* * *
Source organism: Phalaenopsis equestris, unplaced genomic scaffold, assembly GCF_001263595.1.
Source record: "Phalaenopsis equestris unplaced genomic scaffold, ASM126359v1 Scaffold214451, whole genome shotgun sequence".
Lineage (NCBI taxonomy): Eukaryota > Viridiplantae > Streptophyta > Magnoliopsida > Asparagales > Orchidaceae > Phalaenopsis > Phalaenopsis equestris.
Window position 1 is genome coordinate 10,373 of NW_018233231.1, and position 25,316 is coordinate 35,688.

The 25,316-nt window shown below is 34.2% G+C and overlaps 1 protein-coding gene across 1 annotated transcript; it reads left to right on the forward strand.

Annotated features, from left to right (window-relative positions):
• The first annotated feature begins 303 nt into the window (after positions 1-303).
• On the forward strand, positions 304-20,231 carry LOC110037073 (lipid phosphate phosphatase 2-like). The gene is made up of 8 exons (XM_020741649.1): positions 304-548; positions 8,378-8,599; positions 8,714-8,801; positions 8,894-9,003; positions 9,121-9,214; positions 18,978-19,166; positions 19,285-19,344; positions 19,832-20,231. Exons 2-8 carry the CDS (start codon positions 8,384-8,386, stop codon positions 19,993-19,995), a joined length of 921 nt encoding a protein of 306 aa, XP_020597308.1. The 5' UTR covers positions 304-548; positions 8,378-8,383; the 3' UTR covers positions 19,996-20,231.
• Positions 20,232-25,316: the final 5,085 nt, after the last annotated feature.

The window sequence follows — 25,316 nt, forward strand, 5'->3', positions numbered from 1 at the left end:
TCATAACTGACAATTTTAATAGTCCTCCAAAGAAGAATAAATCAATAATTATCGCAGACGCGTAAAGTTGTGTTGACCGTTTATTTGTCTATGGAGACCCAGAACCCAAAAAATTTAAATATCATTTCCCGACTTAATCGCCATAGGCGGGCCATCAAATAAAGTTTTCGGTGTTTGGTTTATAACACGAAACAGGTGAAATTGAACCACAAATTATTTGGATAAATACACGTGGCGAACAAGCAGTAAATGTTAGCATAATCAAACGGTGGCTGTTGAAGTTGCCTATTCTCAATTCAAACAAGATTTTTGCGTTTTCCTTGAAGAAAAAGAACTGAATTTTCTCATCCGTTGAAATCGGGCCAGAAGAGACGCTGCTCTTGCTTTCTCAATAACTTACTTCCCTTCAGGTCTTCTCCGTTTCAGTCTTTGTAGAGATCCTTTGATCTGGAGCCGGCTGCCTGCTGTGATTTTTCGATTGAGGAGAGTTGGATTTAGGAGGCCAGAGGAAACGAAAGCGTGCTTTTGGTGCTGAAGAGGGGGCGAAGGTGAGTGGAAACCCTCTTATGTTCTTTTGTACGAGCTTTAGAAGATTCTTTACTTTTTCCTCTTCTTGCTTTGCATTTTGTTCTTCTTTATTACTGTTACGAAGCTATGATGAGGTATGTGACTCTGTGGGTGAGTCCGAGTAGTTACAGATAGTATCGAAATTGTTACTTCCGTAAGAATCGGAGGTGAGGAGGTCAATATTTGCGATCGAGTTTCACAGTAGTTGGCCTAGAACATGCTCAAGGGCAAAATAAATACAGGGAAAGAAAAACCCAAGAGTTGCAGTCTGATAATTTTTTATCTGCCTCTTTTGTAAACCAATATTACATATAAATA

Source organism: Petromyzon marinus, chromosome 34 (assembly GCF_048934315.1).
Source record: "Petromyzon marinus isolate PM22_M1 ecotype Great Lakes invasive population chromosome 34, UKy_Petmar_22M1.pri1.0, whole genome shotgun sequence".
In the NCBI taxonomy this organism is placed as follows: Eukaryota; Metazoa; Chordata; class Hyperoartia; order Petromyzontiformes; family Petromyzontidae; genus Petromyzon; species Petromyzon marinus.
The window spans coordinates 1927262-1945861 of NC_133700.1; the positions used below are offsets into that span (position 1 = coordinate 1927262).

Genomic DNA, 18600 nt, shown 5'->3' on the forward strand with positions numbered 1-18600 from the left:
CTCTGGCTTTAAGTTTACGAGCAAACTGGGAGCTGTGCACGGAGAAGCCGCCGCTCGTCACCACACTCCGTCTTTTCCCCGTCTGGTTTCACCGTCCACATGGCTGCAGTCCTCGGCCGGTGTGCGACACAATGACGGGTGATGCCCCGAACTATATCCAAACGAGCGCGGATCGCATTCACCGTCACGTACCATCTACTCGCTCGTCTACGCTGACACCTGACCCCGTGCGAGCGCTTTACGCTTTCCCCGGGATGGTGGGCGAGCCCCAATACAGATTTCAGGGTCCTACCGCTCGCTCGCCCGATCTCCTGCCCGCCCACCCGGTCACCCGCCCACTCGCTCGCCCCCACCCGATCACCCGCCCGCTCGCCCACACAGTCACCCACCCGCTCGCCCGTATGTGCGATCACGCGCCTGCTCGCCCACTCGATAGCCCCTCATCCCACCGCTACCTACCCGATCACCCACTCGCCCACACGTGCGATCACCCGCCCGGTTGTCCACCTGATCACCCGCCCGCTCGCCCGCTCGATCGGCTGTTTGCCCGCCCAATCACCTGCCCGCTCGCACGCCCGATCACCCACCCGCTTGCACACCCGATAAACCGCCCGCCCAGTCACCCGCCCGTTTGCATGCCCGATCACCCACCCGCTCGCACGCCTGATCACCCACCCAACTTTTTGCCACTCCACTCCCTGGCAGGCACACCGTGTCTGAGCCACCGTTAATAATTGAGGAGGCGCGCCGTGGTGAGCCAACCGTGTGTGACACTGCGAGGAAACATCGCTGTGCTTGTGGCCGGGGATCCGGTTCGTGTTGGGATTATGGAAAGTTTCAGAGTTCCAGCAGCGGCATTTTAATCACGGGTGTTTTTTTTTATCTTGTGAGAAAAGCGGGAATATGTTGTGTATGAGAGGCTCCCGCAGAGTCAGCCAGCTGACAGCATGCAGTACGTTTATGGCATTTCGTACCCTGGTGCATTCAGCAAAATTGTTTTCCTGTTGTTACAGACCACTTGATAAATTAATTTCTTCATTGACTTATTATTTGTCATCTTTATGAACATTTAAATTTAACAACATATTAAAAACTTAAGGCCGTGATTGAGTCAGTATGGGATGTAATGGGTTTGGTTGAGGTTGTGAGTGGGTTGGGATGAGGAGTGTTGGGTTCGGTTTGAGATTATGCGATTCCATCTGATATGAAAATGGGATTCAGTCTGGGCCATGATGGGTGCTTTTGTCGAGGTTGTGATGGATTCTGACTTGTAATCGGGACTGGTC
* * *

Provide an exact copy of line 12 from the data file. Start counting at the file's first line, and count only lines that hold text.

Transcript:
Source organism: Petromyzon marinus, chromosome 34 (assembly GCF_048934315.1).